Commission health officials speed up action for life after COVID-19

According to the document, many of the difficult challenges in dealing with the current outbreak will need to be addressed by Commission proposals for strengthened coordinated response. [EPA/OLIVIER HOSLET]

The European Commission’s Directorate-General for Health and Food Safety (SANTE) has launched an internal call to boost coronavirus-fighting capacity in order to prepare better for future pandemics, according to a document seen by

The document says once the pandemic ends, an assessment and learning phase will make sure the right lessons are learned and that Europe collectively improves and reinforces preparedness and response capacity for worst-case scenarios.

“Once the COVID-19 pandemic will be under control, work will not stop. As member states will now have experienced how important a real joint approach is, and in particular in the public health and healthcare field, the demand on additional EU initiatives and an effective cooperation will be strong,” the document reads.

“This kind of pandemic will come again in the future and we need to be prepared,” it adds.

Health and crisis management oversight currently lies in the hands of national governments but since the coronavirus outbreak hit Europe, severe shortcomings have emerged at country level.

The EU executive has played a coordinating role so far but voices in favour of a more active role for Europe are beginning to multiply.

During a debate in the European Parliament on 26 March, Commission President Ursula von der Leyen heavily criticised the lack of solidarity between member states in tackling the outbreak.

“When Europe really needed to be there for each other, too many initially looked out for themselves. When Europe really needed an ‘all for one’ spirit, too many initially gave an ‘only for me’ response,” von der Leyen said.

According to the EU document, many of the difficult challenges in dealing with the current outbreak will need to be addressed by Commission proposals on a strengthened coordinated response.

“For instance, by strengthening the Cross-border Health Threat Decision; by designing more rapid systems of surveillance for pathogens, for improving preparedness through joint procurement of medical countermeasures and by a menu of evaluated interventions for Member States to deploy at different stages of an outbreak.”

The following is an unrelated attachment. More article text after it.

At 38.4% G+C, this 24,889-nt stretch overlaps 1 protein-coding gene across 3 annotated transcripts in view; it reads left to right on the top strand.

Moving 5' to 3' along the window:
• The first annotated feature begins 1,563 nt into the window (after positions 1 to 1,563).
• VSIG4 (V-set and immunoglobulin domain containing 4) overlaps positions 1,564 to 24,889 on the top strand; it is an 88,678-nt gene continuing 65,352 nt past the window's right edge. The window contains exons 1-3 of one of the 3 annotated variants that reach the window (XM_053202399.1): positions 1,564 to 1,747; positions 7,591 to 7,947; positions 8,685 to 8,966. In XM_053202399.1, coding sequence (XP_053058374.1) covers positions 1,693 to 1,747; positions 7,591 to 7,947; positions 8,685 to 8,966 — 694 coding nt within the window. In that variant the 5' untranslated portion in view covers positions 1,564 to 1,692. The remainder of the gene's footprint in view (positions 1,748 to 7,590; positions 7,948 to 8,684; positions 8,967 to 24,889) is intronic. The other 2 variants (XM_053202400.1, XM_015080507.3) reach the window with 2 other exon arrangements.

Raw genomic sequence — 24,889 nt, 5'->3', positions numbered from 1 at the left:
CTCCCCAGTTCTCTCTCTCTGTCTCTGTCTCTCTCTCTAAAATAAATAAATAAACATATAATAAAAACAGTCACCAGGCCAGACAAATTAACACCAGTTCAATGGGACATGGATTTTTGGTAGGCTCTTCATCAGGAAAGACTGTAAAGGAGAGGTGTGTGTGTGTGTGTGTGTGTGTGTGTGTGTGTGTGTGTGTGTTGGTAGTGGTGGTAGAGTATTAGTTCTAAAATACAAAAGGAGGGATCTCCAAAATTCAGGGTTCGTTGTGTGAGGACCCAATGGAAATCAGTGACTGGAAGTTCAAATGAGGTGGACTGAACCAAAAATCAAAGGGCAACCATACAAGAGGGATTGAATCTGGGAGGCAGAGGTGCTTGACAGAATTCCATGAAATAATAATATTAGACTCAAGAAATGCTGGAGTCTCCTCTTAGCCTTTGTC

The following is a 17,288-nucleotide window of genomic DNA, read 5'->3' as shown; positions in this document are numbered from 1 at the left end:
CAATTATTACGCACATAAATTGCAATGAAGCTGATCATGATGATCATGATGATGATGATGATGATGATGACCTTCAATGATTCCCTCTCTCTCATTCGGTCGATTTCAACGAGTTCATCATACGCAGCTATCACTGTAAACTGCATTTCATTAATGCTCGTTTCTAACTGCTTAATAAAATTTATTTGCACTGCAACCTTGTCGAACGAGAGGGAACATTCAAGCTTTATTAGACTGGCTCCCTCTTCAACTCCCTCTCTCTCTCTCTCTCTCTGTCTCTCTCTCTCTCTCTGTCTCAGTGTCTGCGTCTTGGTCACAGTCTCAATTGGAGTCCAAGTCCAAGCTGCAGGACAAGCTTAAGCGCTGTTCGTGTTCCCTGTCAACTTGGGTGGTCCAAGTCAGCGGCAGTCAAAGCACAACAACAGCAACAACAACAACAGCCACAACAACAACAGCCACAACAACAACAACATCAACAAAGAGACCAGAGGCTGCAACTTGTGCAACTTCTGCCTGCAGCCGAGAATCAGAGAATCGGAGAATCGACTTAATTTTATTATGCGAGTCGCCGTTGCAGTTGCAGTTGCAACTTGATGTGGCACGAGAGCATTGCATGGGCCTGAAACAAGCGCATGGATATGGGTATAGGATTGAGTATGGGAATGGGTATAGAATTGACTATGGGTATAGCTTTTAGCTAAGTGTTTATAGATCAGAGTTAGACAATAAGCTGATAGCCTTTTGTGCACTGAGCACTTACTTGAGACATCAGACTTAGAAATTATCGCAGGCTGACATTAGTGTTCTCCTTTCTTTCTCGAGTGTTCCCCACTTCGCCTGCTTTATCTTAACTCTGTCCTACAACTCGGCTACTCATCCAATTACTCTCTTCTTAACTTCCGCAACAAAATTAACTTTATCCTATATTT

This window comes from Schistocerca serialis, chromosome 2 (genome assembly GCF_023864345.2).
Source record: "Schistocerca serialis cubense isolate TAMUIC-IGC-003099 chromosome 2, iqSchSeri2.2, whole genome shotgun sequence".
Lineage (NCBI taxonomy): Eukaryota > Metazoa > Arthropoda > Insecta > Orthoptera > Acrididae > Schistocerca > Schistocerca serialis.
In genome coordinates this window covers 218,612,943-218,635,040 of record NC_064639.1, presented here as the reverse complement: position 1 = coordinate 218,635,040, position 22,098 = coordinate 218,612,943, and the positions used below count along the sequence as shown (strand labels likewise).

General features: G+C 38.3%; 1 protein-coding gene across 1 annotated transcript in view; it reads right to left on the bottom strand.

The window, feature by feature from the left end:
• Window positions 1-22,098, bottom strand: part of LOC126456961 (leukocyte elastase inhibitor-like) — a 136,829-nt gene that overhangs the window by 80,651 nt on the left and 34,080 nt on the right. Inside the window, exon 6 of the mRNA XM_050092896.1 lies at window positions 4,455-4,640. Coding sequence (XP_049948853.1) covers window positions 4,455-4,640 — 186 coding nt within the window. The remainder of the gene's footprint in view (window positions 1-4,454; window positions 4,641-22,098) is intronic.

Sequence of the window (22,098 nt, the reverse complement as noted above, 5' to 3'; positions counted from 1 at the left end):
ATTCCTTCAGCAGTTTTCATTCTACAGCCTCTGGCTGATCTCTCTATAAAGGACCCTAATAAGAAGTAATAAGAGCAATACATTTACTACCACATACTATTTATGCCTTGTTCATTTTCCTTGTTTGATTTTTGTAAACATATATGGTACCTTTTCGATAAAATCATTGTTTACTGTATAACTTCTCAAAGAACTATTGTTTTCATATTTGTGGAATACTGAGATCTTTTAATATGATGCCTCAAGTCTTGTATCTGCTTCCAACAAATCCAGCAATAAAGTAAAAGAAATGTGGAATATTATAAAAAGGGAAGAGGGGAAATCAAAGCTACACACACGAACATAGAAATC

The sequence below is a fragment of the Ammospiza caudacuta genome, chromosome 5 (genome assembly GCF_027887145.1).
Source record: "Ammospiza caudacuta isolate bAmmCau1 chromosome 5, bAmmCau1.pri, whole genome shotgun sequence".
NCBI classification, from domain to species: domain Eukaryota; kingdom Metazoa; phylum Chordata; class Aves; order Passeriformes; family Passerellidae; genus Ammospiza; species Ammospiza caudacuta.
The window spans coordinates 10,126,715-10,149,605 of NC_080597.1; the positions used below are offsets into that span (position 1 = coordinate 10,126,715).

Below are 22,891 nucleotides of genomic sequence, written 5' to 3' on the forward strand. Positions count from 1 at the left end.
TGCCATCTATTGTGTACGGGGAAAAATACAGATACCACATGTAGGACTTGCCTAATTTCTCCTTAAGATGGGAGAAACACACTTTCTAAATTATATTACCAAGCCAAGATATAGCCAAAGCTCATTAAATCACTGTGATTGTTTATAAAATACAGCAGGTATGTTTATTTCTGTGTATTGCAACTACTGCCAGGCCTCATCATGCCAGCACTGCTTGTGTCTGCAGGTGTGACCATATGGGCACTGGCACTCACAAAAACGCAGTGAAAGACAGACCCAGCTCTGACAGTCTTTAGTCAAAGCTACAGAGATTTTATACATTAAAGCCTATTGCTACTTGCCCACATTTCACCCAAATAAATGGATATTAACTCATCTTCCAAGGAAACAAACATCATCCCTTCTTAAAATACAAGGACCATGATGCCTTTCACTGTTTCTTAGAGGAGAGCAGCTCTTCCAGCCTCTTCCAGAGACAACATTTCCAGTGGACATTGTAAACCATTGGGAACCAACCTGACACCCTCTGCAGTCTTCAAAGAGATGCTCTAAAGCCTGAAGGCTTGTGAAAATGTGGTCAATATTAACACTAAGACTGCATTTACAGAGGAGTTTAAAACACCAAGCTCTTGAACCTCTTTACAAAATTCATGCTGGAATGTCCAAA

In an op-ed recently published on EURACTIV, Wolfgang Ischinger, Chairman of the Munich Security Conference (MSC), and Stefan Oschmann, CEO of the science and technology company Merck, criticised the reaction of EU member states too.

“Rather than closely and continuously aligning efforts, EU member states have taken their own measures without coordination or any semblance of an overriding strategy,” they said, citing internal border closures and unrestricted flights from virus-hit countries – like China and Iran – as a prime example.

We must break the cycle of panic and neglect

Health, global security and international stability are inextricably linked. And our globalised, urbanised and at the same time politically fragmented world has never been as prone to pandemics as it is today. Wolfgang Ischinger and Stefan Oschmann present five points that are critical in order to be better prepared for situations like these in the future.

Severe shortcomings

Reuters reported late last month that well before the coronavirus outbreak in Europe, member states had assured the Commission that their healthcare systems were ready and there was no need to order more masks, ventilators and testing kits.

Several EU sourced confirmed to EURACTIV that EU countries indeed informed the Commission that everything was under control but it was later revealed that this was simply not the case.

An EU source said the EU executive was the first to react on time and hinted that European Council President Charles Michel could have done more to manage the different countries.

The same source added that member states had also been hesitant in the past when the Commission wanted to improve the development of crisis management structures.

Looking to the future, the source said more competences should be handed over to Brussels, otherwise “we haven’t learned anything”.

“A crisis always demands a clear chain of command and top-down coordination. Every crisis manager should know that. Now, we already know we are missing leadership but if the EU wants effective crisis management response it firstly needs such powers,” the source added.

“Early warnings and exchange of information took place since the very beginning; we weren’t listened to. Things changed in between. And now we should all persist and cooperate smartly also in economic sense for the good of the continent,” they concluded.

[Edited by Sam Morgan]

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